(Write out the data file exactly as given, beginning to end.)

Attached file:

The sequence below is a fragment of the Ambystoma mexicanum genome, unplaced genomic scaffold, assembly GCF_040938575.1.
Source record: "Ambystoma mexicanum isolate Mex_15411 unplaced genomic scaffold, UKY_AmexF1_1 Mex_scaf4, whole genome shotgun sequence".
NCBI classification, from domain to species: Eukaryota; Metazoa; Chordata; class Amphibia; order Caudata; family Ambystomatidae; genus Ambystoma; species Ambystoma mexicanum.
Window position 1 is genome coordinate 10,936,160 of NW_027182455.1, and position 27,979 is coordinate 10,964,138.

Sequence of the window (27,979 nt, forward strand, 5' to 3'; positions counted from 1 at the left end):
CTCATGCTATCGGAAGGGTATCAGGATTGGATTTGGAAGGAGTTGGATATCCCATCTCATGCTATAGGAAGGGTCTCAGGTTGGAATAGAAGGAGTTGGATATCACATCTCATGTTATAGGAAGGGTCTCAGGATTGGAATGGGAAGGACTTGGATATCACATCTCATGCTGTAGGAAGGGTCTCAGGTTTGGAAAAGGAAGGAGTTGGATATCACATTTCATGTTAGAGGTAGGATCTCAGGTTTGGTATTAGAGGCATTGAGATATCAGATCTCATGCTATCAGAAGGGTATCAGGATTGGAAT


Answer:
The sequence below is a fragment of the Ambystoma mexicanum genome, unplaced genomic scaffold, assembly GCF_040938575.1.
Source record: "Ambystoma mexicanum isolate Mex_15411 unplaced genomic scaffold, UKY_AmexF1_1 Mex_scaf4, whole genome shotgun sequence".
NCBI classification, from domain to species: Eukaryota; Metazoa; Chordata; class Amphibia; order Caudata; family Ambystomatidae; genus Ambystoma; species Ambystoma mexicanum.
Window position 1 is genome coordinate 10,936,160 of NW_027182455.1, and position 27,979 is coordinate 10,964,138.

Sequence of the window (27,979 nt, forward strand, 5' to 3'; positions counted from 1 at the left end):
CTCATGCTATCGGAAGGGTATCAGGATTGGATTTGGAAGGAGTTGGATATCCCATCTCATGCTATAGGAAGGGTCTCAGGTTGGAATAGAAGGAGTTGGATATCACATCTCATGTTATAGGAAGGGTCTCAGGATTGGAATGGGAAGGACTTGGATATCACATCTCATGCTGTAGGAAGGGTCTCAGGTTTGGAAAAGGAAGGAGTTGGATATCACATTTCATGTTAGAGGTAGGATCTCAGGTTTGGTATTAGAGGCATTGAGATATCAGATCTCATGCTATCAGAAGGGTATCAGGATTGGAAT